Here's one of our best tips for saving money, and it's much easier than it sounds. I'm not suggesting anyone make their own artisanal cheese for savings or raise truffle pigs for extra income. This is more along the lines of trimming a hedge (without the heat and bugs) or hanging a picture.
I give my family haircuts. Just Jim and Ranger, but even two people can add up to substantial savings in a family's annual budget.
Our Hair Cutting Backstory
Jim and I were newly married, still in college and struggling to make ends meet when my parents gave us our first set of hair clippers. Jim was looking rather shaggy at the time because we were choosing food and shelter over haircuts.
My mom has always cut my dad's hair, and my dad cut my brother's and mine while we were growing up. I didn't have a bowl cut exactly. It was a bowl with bangs; it was like I was trying to impersonate a Playmobil child. My brother's haircuts were slightly longer than military-issued, but he wears his hair that way again (and it suits him). For the record, my brother's last "professional" haircut was given to him by the Air Force in the mid-1990s. He cuts his own hair, and it looks great. So great, in fact, that his friends often get him to cut theirs as well because his talent in drawing translates into true style (think modern superhero).
Unlike my brother, my drawing is functional at best. I do okay at Pictionary, but even with hours of drawing time, I can't produce a recognizable person- much less one that wouldn't insult its model.
My only previous experience cutting hair was when my college friend asked me to trim her bangs. My nervousness and repeat attempts to "even things up" left her with a horribly short, off-kilter fringe most suitable for a youth in the 1964 film Children of the Damned. Not yet in my twenties, I swore off the life tonsorial.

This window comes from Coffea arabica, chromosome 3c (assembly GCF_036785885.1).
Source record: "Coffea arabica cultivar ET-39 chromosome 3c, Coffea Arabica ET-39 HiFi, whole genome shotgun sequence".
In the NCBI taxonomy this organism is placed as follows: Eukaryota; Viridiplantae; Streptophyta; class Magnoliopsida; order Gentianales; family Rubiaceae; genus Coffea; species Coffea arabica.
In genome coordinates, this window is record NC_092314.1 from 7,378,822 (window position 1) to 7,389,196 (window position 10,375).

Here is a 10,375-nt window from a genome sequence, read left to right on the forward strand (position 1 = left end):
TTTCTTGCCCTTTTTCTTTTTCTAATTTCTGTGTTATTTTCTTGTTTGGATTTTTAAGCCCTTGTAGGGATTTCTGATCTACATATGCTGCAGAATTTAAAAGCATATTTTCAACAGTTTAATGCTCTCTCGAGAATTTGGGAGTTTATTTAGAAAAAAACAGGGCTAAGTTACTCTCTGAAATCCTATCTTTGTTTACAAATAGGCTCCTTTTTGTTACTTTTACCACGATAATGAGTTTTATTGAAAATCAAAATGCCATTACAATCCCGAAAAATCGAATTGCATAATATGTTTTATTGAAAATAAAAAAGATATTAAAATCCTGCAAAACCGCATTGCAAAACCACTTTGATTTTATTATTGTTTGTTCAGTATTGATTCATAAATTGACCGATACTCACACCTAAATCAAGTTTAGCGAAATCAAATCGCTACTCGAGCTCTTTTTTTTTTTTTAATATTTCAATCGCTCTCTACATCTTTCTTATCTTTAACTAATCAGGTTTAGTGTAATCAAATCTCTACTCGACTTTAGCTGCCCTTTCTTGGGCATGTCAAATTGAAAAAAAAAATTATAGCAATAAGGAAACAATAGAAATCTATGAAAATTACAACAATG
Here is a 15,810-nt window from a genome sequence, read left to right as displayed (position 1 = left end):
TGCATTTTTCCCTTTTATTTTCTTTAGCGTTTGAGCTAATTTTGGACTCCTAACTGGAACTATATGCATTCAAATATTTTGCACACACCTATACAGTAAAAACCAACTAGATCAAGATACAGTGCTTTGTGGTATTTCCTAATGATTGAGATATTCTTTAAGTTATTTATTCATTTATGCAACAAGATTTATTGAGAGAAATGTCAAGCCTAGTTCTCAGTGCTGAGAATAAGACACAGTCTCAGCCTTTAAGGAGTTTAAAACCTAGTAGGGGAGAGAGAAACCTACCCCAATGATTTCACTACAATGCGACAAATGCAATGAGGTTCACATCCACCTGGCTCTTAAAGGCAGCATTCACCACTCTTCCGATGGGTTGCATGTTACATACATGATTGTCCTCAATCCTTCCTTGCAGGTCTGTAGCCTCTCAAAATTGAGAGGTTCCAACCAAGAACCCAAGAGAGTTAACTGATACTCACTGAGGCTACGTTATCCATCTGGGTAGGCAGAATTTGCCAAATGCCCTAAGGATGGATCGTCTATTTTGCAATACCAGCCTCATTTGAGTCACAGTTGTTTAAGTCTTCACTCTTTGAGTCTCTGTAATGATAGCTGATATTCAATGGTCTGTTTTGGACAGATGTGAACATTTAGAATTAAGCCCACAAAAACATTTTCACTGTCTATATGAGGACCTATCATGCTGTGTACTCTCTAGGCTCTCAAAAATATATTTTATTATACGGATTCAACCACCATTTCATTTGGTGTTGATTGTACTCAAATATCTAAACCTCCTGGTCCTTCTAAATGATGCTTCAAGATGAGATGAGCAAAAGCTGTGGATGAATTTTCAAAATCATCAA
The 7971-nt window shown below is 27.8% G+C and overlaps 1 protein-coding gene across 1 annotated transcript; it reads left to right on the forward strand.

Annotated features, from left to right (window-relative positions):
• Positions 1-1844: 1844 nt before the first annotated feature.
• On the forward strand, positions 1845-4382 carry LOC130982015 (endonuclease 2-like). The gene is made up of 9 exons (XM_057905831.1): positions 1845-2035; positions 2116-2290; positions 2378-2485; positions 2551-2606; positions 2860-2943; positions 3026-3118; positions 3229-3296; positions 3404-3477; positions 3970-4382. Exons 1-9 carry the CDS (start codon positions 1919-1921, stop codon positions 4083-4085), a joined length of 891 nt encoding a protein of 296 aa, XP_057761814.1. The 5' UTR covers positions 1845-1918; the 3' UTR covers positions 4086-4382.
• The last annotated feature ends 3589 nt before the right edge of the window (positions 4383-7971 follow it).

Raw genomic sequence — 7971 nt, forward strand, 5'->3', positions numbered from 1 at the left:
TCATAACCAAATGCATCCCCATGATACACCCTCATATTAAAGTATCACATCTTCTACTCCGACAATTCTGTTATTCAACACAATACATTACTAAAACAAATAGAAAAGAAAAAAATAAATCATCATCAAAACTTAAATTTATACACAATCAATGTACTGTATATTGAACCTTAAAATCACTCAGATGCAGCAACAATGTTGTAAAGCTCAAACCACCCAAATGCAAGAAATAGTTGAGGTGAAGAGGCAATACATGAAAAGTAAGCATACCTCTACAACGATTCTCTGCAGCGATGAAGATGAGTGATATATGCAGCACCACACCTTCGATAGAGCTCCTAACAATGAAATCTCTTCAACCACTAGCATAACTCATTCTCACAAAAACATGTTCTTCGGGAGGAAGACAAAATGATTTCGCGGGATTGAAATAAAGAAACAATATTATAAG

Jim's a brave guy with fast growing hair and a notable aversion to styling-chair small talk. Like a surprising number of men, I think he would seriously consider getting a friar's tonsure if the barber had taken a vow of silence. Maybe this haircut has always been more tolerable than obligatory chit-chat.
When Jim tells other men that I cut his hair, almost every one responds with an envious statement wishing their significant others were willing to cut their hair.
I had to entice Ranger away from the kid's barber shop with video games and race car seats, but found that I could easily buy his haircut opportunity with a) video game time or b) considerably less cash than a professional haircut.
The Savings: Time and Money
Even at a bargain $15 cut quarterly for two people, that comes out to $120 a year. When things aren't completely off the hook at our house, I cut their hair bimonthly or monthly which comes out to $180 to $360 annually.
If someone needs a haircut for a special occasion, I only need to clear a half hour of time (which is less time than I spend in the kid salon's sticky waiting area trying to keep my toddler from her ongoing quest to create a superbug).
I watched the instructional VCR tape that came with the clippers and read my dad's copy of Haircutting the Professional [Playmobil] Way by Bruno (whose single name seems only to be a protective measure against the angry children of adherents). Then, with an advance apology, I cut Jim's hair. I was pretty sure he'd be as devastated by my work as my micro-fringed friend and would soon be investing in pony tail holders.
But that first haircut was not awful. Jim didn't look like a member of the cast of Children of the Corn, a military unit or a leather-clad hate group. It wasn't a great hair cut, but he had paid for worse professional cuts.
Over the years, the quality has improved (though some cuts have shown my learning curve more than others). Jim consistently gets compliments on his hair cuts.
While you can always borrow my VCR tape, Wahl now offers a how-to website with expanded information about contemporary hair cuts. I do wish they would feature more styles for women as families who buy their clippers are likely to be interested in longer styles, layering and women's bangs styles.
The convenience of home hair cuts has me eyeing the girl's curly locks and even my own wavy mop for further savings. I've been spending more time on YouTube watching people cut hair than your average bookish geek.
Our first set of clippers, a Wahl home haircut set, are still in lovely working order after almost two decades of use. We diligently clean and oil the blades before storing, so they have years more use in them.